They told me they were writing a musical about the Hippie movement in San Francisco and about the War in Vietnam. They asked if we would be interested in working on the music with them. Jim Schwall and I were focused on our personal career on the one hand, and on the other hand, they did seem a little crazy.
One day they stopped by my place in Chicago to play a few songs from this musical they were working on called HAIR with a guy named Galt. As usual their intense creative energy filled the room. They banged out some wonderful tunes on the piano.
The next trip to New York took Siegel-Schwall back to Steve Paul's Scene. Rado and Ragni shot in. By this time the rest of the country had started to let their hair grow a little. Rado and Ragni blended even better than their last visit to the Scene. I myself may have even begun wearing something other than black dress pants and a white shirt. Rado and Ragni were very excited. They got their play to "off Broadway." I showed up to one performance and was completely blown away. The genius of this offering had a personality. It was all Rado and Ragni and that was great. It was a small and intimate setting. The musical arrangements were simple and compelling and beautiful. The story was especially powerful because it was current affairs -- completely current -- intensely current.
Many years later in Chicago, maybe 1972, I was invited to a performance of Hair produced by another great. The invitation was from an organization of psychologists who arranged a special showing. In attendance were some world-renowned psychologists and psychiatrists. Meninger himself was there. This performance was a wonderful production. It was exciting and uplifting and the genius and personality of Rado and Ragni still pervaded the experience. It was them. They were there. After the performance the psychologists were to ask questions of the producers and performers about this phenomenon. I don't remember what happened. Perhaps my x wife (who lives right next store to my wife and I) can fill us in on an update. (coming soon!)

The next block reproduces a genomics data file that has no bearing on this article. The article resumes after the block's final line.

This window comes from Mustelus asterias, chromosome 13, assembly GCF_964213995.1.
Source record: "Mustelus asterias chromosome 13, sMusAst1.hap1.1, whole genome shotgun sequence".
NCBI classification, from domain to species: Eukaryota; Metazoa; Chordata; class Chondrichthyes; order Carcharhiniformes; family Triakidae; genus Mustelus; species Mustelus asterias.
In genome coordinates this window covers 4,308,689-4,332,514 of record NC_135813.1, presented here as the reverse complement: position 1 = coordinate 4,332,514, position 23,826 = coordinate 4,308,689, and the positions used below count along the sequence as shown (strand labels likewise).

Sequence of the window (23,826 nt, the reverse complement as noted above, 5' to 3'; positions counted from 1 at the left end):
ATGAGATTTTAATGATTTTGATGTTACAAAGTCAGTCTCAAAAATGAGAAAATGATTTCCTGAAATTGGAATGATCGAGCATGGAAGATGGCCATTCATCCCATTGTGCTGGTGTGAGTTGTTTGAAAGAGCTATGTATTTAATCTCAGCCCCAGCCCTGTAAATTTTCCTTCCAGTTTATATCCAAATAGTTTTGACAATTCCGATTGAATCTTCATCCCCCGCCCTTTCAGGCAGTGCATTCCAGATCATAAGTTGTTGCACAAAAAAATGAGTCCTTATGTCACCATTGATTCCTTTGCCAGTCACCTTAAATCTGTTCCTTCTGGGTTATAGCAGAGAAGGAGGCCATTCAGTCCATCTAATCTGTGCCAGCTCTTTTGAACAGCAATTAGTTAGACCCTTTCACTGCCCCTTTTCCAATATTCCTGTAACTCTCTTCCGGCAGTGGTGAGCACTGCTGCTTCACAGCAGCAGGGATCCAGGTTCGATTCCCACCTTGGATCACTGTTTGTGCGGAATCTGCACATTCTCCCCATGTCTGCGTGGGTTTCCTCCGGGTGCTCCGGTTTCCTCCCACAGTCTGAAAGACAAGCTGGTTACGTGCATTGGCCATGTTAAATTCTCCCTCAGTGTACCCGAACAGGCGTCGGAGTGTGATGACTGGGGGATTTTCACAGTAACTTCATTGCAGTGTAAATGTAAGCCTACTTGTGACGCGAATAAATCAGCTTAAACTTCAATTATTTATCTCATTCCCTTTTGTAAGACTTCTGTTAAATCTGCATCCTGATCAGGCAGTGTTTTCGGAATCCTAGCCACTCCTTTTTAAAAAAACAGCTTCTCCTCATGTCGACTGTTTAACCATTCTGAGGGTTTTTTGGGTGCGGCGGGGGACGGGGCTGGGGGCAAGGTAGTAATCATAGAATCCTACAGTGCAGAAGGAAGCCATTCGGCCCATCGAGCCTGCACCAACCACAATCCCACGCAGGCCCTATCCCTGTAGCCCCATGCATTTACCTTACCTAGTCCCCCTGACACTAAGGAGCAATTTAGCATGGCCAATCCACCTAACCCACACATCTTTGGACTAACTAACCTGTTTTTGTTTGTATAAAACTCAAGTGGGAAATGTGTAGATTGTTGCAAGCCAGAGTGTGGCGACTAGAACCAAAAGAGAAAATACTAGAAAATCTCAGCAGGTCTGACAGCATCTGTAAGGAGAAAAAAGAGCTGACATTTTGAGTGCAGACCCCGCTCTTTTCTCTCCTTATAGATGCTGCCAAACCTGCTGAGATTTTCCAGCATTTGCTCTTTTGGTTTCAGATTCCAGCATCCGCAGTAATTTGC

A couple days ago, Michael Jered Kopp, a very great mental landscaper in his own right, who lives across the alley, invited me to a Chicago performance of HAIR. The nostalgia was unbearable for me. It covered many levels. All these memories converging at one time. Through the late sixties and early seventies the Siegel-Schwall band spent 1/4 of the year living in San Francisco. We played all the rock palaces and hung out on hippie hill in Golden Gate Park almost every day. We hung with Janis and worked with Jimi. I loved it! On another level there was the Vietnam War and my own unique experience with the draft. On another level there was my memories of and my love and respect for Rado and Ragni. Their energy was there, their genius was there, they were there. The nostalgia was unbearable for me. The last time I saw either one of them was in 1967. I will miss Ragni and I look forward to meeting with Rado some day soon.
The meeting of Rado and Ragni was an important moment in my life. Not because of an opportunity to be involved in a musical, not because I would be associating with people who would become famous, but because of the particular flavor of good fortune it was to be around them. This flavor of good fortune has to do with the people and what they had to offer as an example to a new born performer/composer. They were an example of sincerity in creativity, creativity in action, love in action, and artistic inhibition. These people were geniuses and masters. Their aura and energy pervaded the sky. It was certainly good fortune for a young artist like myself to have first hand experience of this energy. And they were there at the very beginning of my career and their influence is there today in everything I do.